Discovery consistent with expectations in the fields of the ancient city where the tabernacle for the Ark once stood.
Just one verse each day.
Scott Stripling holds a Bible in one hand and a shovel in the other as he speaks with a reporter from the Jerusalem Post.
“The Bible and other ancient religious texts is what has driven archeology in this region,” said Stripling, director of excavations at ancient Shiloh and head of the Associates for Biblical Research. “We have to recognize the validity of the Bible … I am comfortable with the biblical story—and now we have proof of that story, really.”
The archaeologist said his shovel—and other tools—have helped him find “consistency between what we read in the text and what we find on the ground.”
The latest example of that involves a horned altar mentioned in Scripture. The stone horn, one of the four corners of an ancient altar, as described in Kings, was found this summer in the field of ancient Shiloh.
“When the news reached Joab, who had conspired with Adonijah though not with Absalom, he fled to the tent of the Lord and took hold of the horns of the altar” (1 Kings 2:28).
The discovery is consistent with what Stripling expected to find in the fields of the ancient city where the tabernacle for the Ark of the Covenant once stood.
In the last three years, Stripling and his team also uncovered multiple large pithoi—collar-rimmed jars—inside a series of “storage rooms” that they found around the ancient city. The jars probably held grains and fruits, which Stripling said were tithes, brought by the Israelites to the Temple.
In addition, in the summer of 2018, Stripling’s team found a ceramic pomegranate, which he said was a sacred symbol. “The only sites in Israel where we have found pomegranates like this one have been Levitical sites,” he said, referring to the priestly class of Levites. He said the Bible describes pomegranates hanging from the bottom of the robe of the High Priest, who served in Shiloh for more than three centuries, after the conquest of Canaan until King David established Jerusalem as the capital. The pomegranate he found measures between 2.5 and three inches and has hooks by which it could be hung.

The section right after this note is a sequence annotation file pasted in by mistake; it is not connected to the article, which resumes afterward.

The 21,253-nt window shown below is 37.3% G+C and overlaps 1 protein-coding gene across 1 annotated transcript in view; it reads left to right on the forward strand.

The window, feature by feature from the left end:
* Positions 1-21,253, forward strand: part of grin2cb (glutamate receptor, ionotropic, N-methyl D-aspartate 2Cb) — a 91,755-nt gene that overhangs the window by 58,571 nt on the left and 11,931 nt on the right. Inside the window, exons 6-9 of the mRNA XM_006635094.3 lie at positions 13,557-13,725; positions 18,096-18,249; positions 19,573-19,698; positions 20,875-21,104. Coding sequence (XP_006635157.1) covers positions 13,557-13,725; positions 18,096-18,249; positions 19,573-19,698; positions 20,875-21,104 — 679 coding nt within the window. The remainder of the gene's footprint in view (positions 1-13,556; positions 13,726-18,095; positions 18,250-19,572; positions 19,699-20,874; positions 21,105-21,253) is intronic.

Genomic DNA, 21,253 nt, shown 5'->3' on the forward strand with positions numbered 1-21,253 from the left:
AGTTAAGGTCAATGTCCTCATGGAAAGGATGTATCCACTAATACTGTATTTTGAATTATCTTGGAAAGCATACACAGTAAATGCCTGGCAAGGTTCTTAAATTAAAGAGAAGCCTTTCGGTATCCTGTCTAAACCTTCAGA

In Exodus 23:33, we read, in reference to the High Priest’s dress: “Make pomegranates of blue, purple and scarlet yarn around the hem of the robe, with gold bells between them.”
Of the seven sacred foods in ancient Israel—two grains and five fruits—only one “goes into the presence of God,” Stripling said, and that is pomegranate.”
The Post article said the site Stripling is excavating has been examined before, first by a Danish team in 1922. Between 1981-1984, Tel Aviv University Professor Israel Finkelstein discovered a large bone deposit that was dated to the Late Bronze Age (around 1483–1177 BC), which he said provided evidence of a Canaanite sacrificial system at Shiloh.
“These were kosher and young animals, many with signs of burn or butcher marks on them, and they were mostly from the right side of the animal,” Stripling explained. “This did not mean much to Finkelstein. For me it was Leviticus Chapter 7: The right side of the animal was the priest’s portion, which would have been consumed at Shiloh. It would have been sacrificed, eaten by the priest and the bones disposed.”